But as I see it, in highly industrialized societies where people are pressured to keep on going, too much caffein consumption seems normal. Also, the marketing for such products is top notch.

    So to sum up my post, I am very happy with the decision I made. I feel A LOT better. A little bit of caffeine is ok and possibly even good for you. But don't let what happened to me happen to you. It's not a good experience.

    And if you do happen to drink a lot of caffeinated drinks or what ever, I'd highly recommend having a good thought about it and thinking about cutting down greatly. You'll feel a lot better.

    Pretty much what I'm trying to do now is to cut down to zero for a while, then just have a little bit of tea or coffee in the morning or before my workouts, but thats it. Obviously I'm ending up going gradual, but so far I think I'm doing good.

  • #2
    I was in the same boat, drinking 2 Red Bulls and 4 cups of coffee a day. I had chronic insomnia and generally felt like crap. I quit cold turkey on a Friday and felt hungover all weekend. It took about 4 or 5 days to feel well, but it's been worth it. I do miss the first cup in the morning though.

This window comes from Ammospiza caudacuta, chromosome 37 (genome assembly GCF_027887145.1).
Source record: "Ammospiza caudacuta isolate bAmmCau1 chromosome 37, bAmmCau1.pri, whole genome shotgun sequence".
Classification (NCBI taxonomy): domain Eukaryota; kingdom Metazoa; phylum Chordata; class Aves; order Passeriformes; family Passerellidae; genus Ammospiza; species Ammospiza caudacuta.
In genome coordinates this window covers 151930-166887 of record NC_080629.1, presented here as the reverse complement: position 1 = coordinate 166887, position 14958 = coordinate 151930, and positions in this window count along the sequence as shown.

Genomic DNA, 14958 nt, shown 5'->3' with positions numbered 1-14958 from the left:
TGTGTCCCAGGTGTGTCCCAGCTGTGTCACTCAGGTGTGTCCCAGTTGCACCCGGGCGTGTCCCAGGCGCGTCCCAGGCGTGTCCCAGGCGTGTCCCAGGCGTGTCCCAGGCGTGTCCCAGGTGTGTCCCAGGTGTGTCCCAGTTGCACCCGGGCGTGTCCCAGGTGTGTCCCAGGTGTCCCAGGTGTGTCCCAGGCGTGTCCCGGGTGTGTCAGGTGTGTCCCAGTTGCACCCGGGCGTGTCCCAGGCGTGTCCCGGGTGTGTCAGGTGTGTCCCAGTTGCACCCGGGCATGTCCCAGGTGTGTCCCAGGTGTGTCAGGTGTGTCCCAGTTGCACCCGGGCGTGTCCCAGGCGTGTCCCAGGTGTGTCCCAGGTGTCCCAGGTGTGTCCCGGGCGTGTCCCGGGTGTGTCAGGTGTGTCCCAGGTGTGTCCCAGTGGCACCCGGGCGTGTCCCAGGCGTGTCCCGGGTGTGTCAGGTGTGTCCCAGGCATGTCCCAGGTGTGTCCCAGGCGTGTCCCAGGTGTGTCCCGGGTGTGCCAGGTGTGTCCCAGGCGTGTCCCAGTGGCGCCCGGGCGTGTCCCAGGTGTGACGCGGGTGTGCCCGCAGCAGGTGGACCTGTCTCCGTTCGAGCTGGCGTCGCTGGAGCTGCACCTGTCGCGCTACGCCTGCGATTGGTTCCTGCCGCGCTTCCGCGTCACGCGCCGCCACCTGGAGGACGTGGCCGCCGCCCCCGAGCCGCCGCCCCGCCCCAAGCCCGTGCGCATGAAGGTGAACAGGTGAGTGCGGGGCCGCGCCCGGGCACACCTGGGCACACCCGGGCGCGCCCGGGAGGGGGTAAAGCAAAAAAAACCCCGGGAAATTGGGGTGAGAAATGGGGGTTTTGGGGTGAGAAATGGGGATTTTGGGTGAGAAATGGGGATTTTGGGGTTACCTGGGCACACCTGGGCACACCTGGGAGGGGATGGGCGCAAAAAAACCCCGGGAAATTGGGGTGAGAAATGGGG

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    • #3
      Now days in my area, they sell them in larger bottles and give 2 for a cheaper price deals. And yes, if you're dumb enough to fall for such marketing strategies, you end up getting hooked big time, and sick as I'll explain.
      Yes, this is something I always remember from a book about saving money: a reduced price doesn't save you money. It makes you buy things you wouldn't have bought otherwise. Unless it is something you have to buy, and most of the time it isn't.

      But as I see it, in highly industrialized societies where people are pressured to keep on going, too much caffein consumption seems normal. Also, the marketing for such products is top notch.
      Actually we work less than when people lived on a farm and worked seven days a week, from sunrise to sunset. No tractors, just you and a rusty plow, and a donkey to help you pull if you were lucky. Backs broken, bad food, no sick days or vacation days or pension. We romanticize that time, but it was not fun to live like that.